The grievance then proceeded to arbitration. The Company sought to submit to the arbitrator only the issue of Moncrief's suspension and not the issue of his discharge. The Union asserted that because both the suspension and the discharge arose from the same event, both issues were properly before the arbitrator. The arbitrator agreed with the Union, ruling that although "this action, when grieved, was categorized as a suspension pending investigation, the action was, to use the Company's terminology, 'converted' to discharge. It follows that the grievance was automatically converted as well." The arbitrator therefore determined the issue to be whether the suspension and discharge of Moncrief were for just cause. It determined that the Company's action was without just cause and awarded Moncrief reinstatement and back pay.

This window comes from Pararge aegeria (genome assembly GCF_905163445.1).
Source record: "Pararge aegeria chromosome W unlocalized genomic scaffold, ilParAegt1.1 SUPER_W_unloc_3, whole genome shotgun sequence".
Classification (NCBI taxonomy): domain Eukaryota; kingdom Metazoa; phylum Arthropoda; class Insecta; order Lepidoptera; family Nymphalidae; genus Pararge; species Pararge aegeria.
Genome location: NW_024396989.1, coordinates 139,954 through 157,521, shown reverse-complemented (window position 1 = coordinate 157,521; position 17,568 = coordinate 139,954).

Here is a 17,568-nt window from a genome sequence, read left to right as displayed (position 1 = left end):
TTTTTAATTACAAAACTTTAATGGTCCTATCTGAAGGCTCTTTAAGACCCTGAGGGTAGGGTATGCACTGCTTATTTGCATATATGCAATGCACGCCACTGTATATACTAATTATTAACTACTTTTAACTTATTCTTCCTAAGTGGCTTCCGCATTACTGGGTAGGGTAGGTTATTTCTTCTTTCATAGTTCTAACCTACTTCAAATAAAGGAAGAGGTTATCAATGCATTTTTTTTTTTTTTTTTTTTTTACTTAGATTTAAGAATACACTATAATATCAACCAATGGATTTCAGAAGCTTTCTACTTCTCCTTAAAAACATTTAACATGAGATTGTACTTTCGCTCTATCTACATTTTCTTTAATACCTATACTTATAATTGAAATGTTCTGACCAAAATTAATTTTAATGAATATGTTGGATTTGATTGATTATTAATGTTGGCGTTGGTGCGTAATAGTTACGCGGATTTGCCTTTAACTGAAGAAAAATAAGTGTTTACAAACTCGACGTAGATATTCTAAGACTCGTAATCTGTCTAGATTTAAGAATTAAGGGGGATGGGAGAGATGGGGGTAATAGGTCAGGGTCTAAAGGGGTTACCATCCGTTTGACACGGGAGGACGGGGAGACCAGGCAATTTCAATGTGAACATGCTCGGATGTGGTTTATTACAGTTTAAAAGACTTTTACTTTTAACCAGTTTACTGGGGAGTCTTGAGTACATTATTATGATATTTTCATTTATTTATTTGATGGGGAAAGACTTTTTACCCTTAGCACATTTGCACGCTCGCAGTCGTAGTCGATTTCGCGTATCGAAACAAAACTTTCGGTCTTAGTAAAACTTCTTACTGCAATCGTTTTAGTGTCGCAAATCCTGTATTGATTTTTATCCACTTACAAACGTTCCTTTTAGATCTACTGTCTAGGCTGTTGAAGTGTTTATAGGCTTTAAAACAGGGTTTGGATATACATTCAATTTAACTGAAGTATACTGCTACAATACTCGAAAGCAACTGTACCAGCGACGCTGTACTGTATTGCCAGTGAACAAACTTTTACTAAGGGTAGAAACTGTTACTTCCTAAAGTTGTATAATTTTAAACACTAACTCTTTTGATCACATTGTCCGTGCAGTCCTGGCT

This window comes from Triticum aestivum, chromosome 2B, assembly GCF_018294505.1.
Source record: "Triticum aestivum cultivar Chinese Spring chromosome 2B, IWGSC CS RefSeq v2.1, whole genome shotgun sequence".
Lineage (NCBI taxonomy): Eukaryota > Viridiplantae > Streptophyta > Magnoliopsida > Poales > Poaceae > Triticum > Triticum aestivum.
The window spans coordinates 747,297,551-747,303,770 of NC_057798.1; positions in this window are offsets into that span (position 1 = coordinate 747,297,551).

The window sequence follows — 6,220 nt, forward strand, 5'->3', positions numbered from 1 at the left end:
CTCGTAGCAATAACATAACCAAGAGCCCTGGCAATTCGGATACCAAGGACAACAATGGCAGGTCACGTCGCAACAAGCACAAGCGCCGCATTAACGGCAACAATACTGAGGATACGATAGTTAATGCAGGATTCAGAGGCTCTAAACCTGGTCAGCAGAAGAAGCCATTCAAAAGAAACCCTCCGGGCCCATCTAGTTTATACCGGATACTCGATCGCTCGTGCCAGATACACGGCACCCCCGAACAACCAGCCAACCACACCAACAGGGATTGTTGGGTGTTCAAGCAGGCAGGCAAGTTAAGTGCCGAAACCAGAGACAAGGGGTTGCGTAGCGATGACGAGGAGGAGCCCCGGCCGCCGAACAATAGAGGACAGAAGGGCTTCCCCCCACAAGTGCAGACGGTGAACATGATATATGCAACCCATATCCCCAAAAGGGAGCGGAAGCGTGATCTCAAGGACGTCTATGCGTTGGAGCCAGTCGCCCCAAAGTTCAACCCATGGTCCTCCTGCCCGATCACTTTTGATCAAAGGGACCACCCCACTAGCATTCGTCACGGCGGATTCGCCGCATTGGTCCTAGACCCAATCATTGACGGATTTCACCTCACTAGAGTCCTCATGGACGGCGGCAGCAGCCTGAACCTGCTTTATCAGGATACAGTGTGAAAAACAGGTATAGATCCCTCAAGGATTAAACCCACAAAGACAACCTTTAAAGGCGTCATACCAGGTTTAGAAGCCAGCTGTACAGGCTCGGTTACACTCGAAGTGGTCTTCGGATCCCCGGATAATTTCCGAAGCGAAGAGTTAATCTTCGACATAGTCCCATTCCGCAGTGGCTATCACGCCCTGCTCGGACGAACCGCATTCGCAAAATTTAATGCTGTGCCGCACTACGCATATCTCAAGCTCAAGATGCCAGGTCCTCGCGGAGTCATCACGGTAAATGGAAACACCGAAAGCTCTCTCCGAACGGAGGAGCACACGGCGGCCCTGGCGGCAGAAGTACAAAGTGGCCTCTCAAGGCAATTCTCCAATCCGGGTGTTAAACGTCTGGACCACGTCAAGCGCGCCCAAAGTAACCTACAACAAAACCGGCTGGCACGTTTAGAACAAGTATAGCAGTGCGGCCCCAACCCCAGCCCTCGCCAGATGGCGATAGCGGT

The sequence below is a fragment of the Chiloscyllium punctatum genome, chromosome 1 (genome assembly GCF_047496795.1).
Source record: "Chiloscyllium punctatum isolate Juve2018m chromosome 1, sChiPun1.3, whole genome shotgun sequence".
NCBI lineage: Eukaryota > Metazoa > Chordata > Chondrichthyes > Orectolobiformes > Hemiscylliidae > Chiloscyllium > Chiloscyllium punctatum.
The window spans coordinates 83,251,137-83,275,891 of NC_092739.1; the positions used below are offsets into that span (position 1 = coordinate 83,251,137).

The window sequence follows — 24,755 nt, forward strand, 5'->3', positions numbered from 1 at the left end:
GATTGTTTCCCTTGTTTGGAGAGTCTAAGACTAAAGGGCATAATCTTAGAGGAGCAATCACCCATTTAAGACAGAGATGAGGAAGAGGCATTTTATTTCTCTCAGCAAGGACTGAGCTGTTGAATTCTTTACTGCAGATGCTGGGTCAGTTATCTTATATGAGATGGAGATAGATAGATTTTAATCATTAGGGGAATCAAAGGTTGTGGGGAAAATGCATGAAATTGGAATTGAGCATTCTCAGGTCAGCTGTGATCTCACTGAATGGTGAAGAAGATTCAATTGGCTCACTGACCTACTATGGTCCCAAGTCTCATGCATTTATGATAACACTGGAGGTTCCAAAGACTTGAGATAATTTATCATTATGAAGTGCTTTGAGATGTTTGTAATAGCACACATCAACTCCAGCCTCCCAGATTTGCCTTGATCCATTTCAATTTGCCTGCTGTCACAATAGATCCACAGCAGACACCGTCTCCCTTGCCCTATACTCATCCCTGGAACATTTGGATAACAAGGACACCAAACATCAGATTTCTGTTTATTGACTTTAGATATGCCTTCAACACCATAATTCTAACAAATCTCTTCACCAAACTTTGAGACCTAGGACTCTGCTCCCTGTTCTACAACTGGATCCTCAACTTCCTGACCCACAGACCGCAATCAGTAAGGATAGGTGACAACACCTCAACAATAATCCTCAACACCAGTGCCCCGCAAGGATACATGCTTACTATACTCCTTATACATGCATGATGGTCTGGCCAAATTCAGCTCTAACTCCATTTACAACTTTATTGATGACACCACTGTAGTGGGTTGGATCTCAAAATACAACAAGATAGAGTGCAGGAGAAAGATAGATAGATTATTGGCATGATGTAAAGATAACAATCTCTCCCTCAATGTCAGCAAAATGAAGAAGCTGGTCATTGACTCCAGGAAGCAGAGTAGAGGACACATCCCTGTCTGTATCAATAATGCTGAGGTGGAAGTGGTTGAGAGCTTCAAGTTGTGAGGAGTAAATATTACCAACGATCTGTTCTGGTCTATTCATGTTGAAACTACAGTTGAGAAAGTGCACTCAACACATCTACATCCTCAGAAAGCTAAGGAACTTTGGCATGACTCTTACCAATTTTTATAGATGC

The Company then sued in the Northern District of Alabama for a declaratory judgment and to set aside the arbitral award to the extent that it determined matters involving Moncrief's discharge. The Union moved for summary judgment based on the collective bargaining agreement and the arbitral award. The trial court denied the motion, ruling that the arbitrator lacked jurisdiction because the Union did not present the discharge grievance in accordance with contract procedures. The case proceeded to trial confined to the issue whether the Company had waived those procedures. After trial, the court found neither waiver nor estoppel and declared the arbitrator's award void as having been made without jurisdiction. The Union appeals. We reverse.